Scotty took the first round at the oars while Brent cast his white foam blockhead to the shoreline and I worked the water with a deer-hair olive and red toad pattern. It was a perfect morning, sunny and still and we were all happy to be there. Brent scored first, a beauty of a smallmouth, and we all looked upriver after he landed it. It’s nice to catch the first fish in sight of the bridge but we were just beyond it. Brent worked his white foam blockhead long and hard with good effect as it popped along the surface like a venerable bubble machine. I switched flies several times and caught fish on my deer-hair toads and a variation of a Dahlberg Diver I call a froghawk for no good reason, as well as a proven frog pattern blockhead. Scott spent most of the day tossing his big musky flies, hoping for the 40 incher which would be a good fish for that water.

I first fished this river with Scott. It was all about the smallmouth bass, then. I used my 6 wt. rod and cast my hand painted poppers that I now call cute little things. It’s still about the bass, but the pike started nipping our leaders and somewhere along the way the muskies living in the river gained our attention. Heavier rods and lines were in order to toss bigger flies attached to wire leaders. I buy cheap flipflop sandals and chop them up to make flies. Fly boxes look like briefcases now. And is it ever fun!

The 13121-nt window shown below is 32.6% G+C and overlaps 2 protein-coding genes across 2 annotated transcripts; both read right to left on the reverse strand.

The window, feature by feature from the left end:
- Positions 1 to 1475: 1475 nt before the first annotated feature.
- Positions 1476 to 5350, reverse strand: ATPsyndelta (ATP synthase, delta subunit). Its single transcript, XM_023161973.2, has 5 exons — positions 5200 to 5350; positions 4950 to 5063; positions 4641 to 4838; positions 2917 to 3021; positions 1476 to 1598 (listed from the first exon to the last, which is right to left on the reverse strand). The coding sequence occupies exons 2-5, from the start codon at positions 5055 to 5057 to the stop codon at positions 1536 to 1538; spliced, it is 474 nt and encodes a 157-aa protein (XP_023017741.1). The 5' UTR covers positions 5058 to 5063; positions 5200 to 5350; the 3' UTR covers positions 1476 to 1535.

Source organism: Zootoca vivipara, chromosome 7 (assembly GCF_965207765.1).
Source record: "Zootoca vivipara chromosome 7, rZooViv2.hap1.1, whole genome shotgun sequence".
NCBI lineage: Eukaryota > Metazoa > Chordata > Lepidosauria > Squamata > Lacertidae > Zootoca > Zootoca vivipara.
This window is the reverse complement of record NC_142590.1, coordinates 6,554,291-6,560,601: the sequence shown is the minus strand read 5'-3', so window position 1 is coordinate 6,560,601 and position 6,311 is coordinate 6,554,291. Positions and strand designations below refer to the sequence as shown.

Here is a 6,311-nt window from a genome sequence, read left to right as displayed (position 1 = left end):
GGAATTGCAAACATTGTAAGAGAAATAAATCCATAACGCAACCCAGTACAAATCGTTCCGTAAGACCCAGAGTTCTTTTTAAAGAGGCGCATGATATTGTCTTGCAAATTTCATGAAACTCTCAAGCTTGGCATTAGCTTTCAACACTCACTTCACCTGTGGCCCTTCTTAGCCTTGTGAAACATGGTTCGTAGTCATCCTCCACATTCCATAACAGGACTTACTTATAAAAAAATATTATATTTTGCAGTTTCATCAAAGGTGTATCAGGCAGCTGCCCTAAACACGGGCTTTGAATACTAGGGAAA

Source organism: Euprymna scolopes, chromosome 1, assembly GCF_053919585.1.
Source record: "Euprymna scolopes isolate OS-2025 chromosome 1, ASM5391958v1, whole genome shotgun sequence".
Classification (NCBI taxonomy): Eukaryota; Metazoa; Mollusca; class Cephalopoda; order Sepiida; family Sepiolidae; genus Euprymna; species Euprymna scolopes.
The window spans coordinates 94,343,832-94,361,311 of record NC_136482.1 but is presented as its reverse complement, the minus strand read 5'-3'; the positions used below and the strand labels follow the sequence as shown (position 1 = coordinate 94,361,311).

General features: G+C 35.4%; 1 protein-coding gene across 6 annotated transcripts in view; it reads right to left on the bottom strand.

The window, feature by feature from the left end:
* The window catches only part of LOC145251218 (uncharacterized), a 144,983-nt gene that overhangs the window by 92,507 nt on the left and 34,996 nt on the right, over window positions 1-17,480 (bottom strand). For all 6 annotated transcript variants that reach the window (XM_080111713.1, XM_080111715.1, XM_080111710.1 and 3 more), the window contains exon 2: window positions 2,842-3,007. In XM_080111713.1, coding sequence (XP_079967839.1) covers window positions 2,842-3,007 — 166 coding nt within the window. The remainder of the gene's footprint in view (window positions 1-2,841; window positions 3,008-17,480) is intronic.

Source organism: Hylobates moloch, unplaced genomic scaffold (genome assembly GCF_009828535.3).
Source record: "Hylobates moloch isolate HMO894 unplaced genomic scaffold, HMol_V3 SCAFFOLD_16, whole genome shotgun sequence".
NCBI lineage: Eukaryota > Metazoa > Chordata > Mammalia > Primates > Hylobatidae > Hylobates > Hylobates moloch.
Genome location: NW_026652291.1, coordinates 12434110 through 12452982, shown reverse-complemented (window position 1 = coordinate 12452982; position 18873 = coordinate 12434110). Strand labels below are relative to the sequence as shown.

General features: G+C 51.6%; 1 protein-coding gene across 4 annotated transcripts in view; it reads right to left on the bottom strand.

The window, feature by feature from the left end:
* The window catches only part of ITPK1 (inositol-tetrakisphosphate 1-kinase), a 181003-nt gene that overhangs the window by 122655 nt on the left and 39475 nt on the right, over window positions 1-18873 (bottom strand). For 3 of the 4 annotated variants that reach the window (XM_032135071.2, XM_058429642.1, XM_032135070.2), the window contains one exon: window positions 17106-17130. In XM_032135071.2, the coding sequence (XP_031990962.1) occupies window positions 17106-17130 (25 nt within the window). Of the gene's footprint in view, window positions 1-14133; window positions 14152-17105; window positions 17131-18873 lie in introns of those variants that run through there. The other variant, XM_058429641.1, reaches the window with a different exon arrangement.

The musky came with a violent strike on one of my deer-hairs. I was in the back of the boat and got a glimpse of shape and called it a pike. Brent had a better look and announced “No pike, it’s a SKIE!” and the fight was on. The fish cleared water several times trying to shake free and I was having a ball playing it. We had it near the boat several times before we could net it, and we saw the leader crossways in its mouth the way an untrained pup bites the leash the first time he feels it. Glad to have that wire leader. We didn’t measure it but it wouldn’t make the 40 inches – still a good fish like they all are and after a couple of quick photos it was back in the water.